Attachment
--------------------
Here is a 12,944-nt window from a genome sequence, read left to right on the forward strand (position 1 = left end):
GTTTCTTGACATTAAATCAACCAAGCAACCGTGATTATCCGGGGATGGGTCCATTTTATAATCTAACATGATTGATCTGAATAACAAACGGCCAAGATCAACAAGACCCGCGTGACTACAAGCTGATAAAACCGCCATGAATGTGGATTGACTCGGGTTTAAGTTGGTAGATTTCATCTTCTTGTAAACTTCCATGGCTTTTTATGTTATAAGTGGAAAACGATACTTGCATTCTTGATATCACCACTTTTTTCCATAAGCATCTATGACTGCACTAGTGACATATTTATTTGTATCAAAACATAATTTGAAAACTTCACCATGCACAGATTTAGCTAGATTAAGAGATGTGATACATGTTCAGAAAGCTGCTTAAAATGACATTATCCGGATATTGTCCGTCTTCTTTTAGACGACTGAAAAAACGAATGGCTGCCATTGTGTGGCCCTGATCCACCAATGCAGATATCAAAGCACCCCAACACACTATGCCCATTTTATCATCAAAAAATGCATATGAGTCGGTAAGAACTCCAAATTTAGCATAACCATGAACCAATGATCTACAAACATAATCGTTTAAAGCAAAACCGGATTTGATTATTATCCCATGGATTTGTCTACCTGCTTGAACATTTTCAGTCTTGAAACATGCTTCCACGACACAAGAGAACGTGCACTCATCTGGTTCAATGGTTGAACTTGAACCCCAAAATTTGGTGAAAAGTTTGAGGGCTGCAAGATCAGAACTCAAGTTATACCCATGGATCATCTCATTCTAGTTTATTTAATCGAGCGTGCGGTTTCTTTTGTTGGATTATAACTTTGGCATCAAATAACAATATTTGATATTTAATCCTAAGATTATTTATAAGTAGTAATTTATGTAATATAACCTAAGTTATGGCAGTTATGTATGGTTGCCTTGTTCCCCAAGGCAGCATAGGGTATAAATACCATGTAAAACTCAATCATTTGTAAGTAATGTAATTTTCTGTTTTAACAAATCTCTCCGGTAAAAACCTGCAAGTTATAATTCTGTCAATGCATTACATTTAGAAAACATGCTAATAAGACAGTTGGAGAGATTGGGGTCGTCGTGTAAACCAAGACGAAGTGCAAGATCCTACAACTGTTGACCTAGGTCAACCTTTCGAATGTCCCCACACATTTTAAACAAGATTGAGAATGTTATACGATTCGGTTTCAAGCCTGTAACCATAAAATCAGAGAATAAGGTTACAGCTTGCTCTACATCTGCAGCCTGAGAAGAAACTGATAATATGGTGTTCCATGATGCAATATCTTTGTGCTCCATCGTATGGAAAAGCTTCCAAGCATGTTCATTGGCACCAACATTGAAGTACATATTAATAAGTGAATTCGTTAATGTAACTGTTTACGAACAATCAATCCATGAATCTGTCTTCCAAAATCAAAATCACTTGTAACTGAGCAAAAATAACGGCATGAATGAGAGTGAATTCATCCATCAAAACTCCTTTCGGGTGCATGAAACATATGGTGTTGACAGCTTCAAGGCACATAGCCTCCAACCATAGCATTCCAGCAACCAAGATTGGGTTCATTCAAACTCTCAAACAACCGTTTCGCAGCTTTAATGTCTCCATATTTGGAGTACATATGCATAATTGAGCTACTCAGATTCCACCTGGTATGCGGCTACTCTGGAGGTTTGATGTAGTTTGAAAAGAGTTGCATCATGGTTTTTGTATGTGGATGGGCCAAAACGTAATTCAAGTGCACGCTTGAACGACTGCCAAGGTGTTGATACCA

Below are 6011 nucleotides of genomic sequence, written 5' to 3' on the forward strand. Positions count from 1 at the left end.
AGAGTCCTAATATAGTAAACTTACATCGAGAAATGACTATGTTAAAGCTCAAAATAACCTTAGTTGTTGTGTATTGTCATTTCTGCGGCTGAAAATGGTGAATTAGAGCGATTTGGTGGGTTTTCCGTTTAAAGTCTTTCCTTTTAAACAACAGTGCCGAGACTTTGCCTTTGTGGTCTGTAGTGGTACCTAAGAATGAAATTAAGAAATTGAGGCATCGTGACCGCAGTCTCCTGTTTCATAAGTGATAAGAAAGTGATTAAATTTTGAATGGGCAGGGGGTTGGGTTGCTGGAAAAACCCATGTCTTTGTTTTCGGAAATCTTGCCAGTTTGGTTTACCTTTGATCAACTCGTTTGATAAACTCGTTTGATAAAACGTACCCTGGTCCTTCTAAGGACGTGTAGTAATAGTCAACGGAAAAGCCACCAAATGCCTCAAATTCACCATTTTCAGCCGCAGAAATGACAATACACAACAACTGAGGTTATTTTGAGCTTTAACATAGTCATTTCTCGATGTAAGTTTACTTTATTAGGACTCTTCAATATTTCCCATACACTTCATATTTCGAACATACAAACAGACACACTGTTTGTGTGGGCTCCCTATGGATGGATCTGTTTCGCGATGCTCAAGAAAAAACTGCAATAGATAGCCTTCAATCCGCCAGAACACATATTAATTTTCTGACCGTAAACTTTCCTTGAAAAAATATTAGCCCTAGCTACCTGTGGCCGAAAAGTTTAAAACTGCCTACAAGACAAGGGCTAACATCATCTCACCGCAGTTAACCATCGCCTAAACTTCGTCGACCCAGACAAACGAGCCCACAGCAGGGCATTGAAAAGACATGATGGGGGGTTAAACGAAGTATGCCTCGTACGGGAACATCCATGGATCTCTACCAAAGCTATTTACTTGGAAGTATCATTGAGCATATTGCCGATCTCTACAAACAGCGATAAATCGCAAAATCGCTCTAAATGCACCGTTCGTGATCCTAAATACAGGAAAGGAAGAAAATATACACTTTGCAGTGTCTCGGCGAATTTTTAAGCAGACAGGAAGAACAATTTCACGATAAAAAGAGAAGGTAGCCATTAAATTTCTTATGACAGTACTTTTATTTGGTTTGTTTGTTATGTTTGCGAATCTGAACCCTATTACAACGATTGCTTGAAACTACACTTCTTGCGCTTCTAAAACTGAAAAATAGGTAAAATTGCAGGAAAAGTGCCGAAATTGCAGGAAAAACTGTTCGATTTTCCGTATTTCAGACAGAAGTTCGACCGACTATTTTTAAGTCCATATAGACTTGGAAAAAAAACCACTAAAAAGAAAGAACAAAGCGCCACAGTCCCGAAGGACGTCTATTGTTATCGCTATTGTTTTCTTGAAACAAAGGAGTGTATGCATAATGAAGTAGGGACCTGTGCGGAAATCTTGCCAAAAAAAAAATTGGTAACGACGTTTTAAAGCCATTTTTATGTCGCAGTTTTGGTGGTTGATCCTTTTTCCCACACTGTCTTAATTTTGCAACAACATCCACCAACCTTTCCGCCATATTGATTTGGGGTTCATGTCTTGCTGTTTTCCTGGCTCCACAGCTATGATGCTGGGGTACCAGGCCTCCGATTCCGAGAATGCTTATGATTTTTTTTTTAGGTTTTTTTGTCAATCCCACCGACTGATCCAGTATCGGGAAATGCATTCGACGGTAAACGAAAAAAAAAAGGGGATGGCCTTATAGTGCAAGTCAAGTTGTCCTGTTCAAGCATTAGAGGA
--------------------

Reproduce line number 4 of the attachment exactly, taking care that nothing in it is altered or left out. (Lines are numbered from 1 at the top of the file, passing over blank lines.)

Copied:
AGAGTCCTAATATAGTAAACTTACATCGAGAAATGACTATGTTAAAGCTCAAAATAACCTTAGTTGTTGTGTATTGTCATTTCTGCGGCTGAAAATGGTGAATTAGAGCGATTTGGTGGGTTTTCCGTTTAAAGTCTTTCCTTTTAAACAACAGTGCCGAGACTTTGCCTTTGTGGTCTGTAGTGGTACCTAAGAATGAAATTAAGAAATTGAGGCATCGTGACCGCAGTCTCCTGTTTCATAAGTGATAAGAAAGTGATTAAATTTTGAATGGGCAGGGGGTTGGGTTGCTGGAAAAACCCATGTCTTTGTTTTCGGAAATCTTGCCAGTTTGGTTTACCTTTGATCAACTCGTTTGATAAACTCGTTTGATAAAACGTACCCTGGTCCTTCTAAGGACGTGTAGTAATAGTCAACGGAAAAGCCACCAAATGCCTCAAATTCACCATTTTCAGCCGCAGAAATGACAATACACAACAACTGAGGTTATTTTGAGCTTTAACATAGTCATTTCTCGATGTAAGTTTACTTTATTAGGACTCTTCAATATTTCCCATACACTTCATATTTCGAACATACAAACAGACACACTGTTTGTGTGGGCTCCCTATGGATGGATCTGTTTCGCGATGCTCAAGAAAAAACTGCAATAGATAGCCTTCAATCCGCCAGAACACATATTAATTTTCTGACCGTAAACTTTCCTTGAAAAAATATTAGCCCTAGCTACCTGTGGCCGAAAAGTTTAAAACTGCCTACAAGACAAGGGCTAACATCATCTCACCGCAGTTAACCATCGCCTAAACTTCGTCGACCCAGACAAACGAGCCCACAGCAGGGCATTGAAAAGACATGATGGGGGGTTAAACGAAGTATGCCTCGTACGGGAACATCCATGGATCTCTACCAAAGCTATTTACTTGGAAGTATCATTGAGCATATTGCCGATCTCTACAAACAGCGATAAATCGCAAAATCGCTCTAAATGCACCGTTCGTGATCCTAAATACAGGAAAGGAAGAAAATATACACTTTGCAGTGTCTCGGCGAATTTTTAAGCAGACAGGAAGAACAATTTCACGATAAAAAGAGAAGGTAGCCATTAAATTTCTTATGACAGTACTTTTATTTGGTTTGTTTGTTATGTTTGCGAATCTGAACCCTATTACAACGATTGCTTGAAACTACACTTCTTGCGCTTCTAAAACTGAAAAATAGGTAAAATTGCAGGAAAAGTGCCGAAATTGCAGGAAAAACTGTTCGATTTTCCGTATTTCAGACAGAAGTTCGACCGACTATTTTTAAGTCCATATAGACTTGGAAAAAAAACCACTAAAAAGAAAGAACAAAGCGCCACAGTCCCGAAGGACGTCTATTGTTATCGCTATTGTTTTCTTGAAACAAAGGAGTGTATGCATAATGAAGTAGGGACCTGTGCGGAAATCTTGCCAAAAAAAAAATTGGTAACGACGTTTTAAAGCCATTTTTATGTCGCAGTTTTGGTGGTTGATCCTTTTTCCCACACTGTCTTAATTTTGCAACAACATCCACCAACCTTTCCGCCATATTGATTTGGGGTTCATGTCTTGCTGTTTTCCTGGCTCCACAGCTATGATGCTGGGGTACCAGGCCTCCGATTCCGAGAATGCTTATGATTTTTTTTTTAGGTTTTTTTGTCAATCCCACCGACTGATCCAGTATCGGGAAATGCATTCGACGGTAAACGAAAAAAAAAAGGGGATGGCCTTATAGTGCAAGTCAAGTTGTCCTGTTCAAGCATTAGAGGA